This Week Health

Jamie Nelson

Senior Vice President and Chief Information Officer

Hospital for Special Surgery

Jamie M. Nelson is SVP and CIO at Hospital for Special Surgery in New York City. Ms. Nelson’s career in healthcare includes extensive experience in IT Leadership and Consulting, Hospital Operations and Lean.

Ms. Nelson’s accomplishments at HSS include developing and implementing an IT Strategy supporting HSS's strategic roadmap, and most notably led the Hospital’s decision and implementation process to install Epic across inpatient and ambulatory settings for all clinical and revenue cycle applications. Based on these efforts, HSS has been recognized by Epic as in the top 6% of successful EMR implementations. Under her leadership, HSS has been awarded at HIMSS level 7, a recognition achieved by 5% of hospitals in the U.S. and the prestigious HIMSS Davies Award.

In her 7-year tenure at HSS, Ms. Nelson rebuilt the IT function, nearly doubling the number of staff and creating key leadership positons including CMIO, CTO, CISO and VP Applications and VP Analytics. Another major area of her focus and accomplishment was the complete re-architecting of HSS’s technical and security infrastructure, including a new data and voice network and cybersecurity program. Her leadership also includes building a strong HSS-wide analytics team supporting the HSS Digital Patient Consumer Experience. Ms. Nelson was named as one of the Most Powerful Women in Healthcare IT in 2017, 2018 and 2019 by Health Data Management and most recently she was named one of Crain’s New York Top Women in Information Technology in 2019.

Prior to her work at HSS, Ms. Nelson’s professional employment includes Norwalk Hospital, NYPH, MSKCC, FCG, and E&Y.

An active member in her community, Ms. Nelson serves on the NYC Advisory Board of The Devereux Foundation, is a major donor to the New York City Ballet and supports WiTNY by offering internships to CUNY undergraduates.

Ms. Nelson earned an undergraduate degree from the University of Pennsylvania and received her MBA from Cornell University.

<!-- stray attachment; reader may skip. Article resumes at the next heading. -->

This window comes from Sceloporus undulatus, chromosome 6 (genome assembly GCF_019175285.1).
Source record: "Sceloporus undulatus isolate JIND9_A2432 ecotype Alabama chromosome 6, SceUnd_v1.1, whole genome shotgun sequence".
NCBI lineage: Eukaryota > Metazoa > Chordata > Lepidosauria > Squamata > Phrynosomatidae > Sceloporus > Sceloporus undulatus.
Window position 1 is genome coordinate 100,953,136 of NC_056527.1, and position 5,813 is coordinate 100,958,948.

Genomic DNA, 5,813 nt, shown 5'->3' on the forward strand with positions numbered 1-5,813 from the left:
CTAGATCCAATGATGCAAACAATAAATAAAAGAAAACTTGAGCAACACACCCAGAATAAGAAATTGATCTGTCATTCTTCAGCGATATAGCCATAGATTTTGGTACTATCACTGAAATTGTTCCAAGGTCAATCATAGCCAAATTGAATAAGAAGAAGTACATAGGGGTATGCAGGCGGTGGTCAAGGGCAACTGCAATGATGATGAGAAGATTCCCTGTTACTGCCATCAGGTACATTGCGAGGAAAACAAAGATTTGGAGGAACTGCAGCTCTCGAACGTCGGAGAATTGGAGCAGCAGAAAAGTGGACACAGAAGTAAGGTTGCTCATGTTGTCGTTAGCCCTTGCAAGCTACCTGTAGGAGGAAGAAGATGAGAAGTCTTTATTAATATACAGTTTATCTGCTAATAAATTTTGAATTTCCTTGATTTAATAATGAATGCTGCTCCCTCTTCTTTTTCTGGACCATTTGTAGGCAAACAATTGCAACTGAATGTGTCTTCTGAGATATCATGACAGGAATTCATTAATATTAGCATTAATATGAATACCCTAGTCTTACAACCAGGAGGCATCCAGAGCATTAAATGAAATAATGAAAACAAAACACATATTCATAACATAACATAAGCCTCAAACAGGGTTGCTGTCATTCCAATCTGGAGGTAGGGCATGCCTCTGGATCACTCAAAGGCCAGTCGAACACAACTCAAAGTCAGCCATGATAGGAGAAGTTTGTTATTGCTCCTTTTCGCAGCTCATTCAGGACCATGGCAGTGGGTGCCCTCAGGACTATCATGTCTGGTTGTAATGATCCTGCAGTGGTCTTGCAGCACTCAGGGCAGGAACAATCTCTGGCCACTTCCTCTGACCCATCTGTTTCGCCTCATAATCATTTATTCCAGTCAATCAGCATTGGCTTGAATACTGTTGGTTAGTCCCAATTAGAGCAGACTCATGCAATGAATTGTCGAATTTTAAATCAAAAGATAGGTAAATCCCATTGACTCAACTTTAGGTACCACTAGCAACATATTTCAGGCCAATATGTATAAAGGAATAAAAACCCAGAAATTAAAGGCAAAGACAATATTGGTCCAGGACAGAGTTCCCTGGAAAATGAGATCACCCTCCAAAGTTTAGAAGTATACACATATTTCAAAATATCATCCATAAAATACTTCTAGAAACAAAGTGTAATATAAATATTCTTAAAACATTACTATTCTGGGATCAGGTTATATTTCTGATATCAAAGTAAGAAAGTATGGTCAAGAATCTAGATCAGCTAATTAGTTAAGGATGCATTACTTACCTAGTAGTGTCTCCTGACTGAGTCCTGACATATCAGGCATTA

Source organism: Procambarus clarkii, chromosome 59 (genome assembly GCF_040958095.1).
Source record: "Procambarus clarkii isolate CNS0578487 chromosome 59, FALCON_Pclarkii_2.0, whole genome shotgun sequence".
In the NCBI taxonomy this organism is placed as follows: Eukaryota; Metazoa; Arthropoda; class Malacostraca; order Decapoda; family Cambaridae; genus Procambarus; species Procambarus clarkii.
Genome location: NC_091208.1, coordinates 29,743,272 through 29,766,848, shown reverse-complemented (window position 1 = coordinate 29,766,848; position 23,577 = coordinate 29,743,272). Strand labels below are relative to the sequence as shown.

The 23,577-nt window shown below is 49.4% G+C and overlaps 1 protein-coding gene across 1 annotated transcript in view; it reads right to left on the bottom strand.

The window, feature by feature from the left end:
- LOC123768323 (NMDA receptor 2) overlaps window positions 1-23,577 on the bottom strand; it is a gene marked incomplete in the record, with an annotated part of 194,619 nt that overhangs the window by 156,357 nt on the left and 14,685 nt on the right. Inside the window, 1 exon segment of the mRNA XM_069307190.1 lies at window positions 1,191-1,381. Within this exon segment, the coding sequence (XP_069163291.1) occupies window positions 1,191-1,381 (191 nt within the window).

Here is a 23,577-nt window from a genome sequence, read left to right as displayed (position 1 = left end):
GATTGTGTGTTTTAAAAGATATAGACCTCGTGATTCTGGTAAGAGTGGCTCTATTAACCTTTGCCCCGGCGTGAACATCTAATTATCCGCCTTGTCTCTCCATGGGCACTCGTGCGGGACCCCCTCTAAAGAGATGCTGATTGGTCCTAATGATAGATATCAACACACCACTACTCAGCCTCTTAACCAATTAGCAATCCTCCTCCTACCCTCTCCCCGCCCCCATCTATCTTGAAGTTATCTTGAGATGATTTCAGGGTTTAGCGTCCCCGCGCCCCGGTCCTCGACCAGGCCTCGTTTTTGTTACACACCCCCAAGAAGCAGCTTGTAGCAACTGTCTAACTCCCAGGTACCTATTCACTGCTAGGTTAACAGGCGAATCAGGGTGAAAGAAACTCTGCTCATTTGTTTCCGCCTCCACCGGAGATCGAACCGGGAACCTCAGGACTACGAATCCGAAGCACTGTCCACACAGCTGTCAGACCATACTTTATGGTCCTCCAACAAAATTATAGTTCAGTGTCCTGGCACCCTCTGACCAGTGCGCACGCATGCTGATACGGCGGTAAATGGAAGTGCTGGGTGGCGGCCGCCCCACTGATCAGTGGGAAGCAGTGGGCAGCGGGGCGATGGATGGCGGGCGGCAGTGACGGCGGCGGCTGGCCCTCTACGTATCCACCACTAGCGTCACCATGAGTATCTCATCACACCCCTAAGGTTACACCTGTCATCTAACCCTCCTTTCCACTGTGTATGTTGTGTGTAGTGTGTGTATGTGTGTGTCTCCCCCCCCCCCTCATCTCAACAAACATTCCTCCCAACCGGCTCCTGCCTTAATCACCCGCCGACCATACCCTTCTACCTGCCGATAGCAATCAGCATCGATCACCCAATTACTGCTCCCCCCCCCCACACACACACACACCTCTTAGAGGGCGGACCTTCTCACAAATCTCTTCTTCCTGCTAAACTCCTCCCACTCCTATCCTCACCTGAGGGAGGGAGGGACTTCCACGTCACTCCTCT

When we move forward with wearables and sensors I think the orthopedic side will really take off too. How do you exploit those technologies and layer that in with telehealth to really be able to, maybe post-operatively, almost never see a patient? If you're supposed to have a certain range of motion and we can measure it with a sensor then maybe you don't have to come back to Manhattan or to wherever you've been for those visits. There's all sorts of exciting things around improving patient outcomes and patient care using these techniques.
I have a belief that leadership should be visible and on-site. Especially in a hospital where you're running the technology. So if I have one person on site, I really think that leadership should be there as well.
With the COVID crisis mounting in New York City, on March 15th we made the decision that number one, clogging up the system with nonessential orthopedic surgery was not in the public health’s best interest. Number two, if we could empty those patients out of our hospital and not treat them, it would allow us to take COVID patients from other hospitals.
We very quickly changed our whole inpatient from being an orthopedic surgery hospital to being a general medical-surgical hospital.
Transform Healthcare - One Connection at a Time

© Copyright 2024 Health Lyrics All rights reserved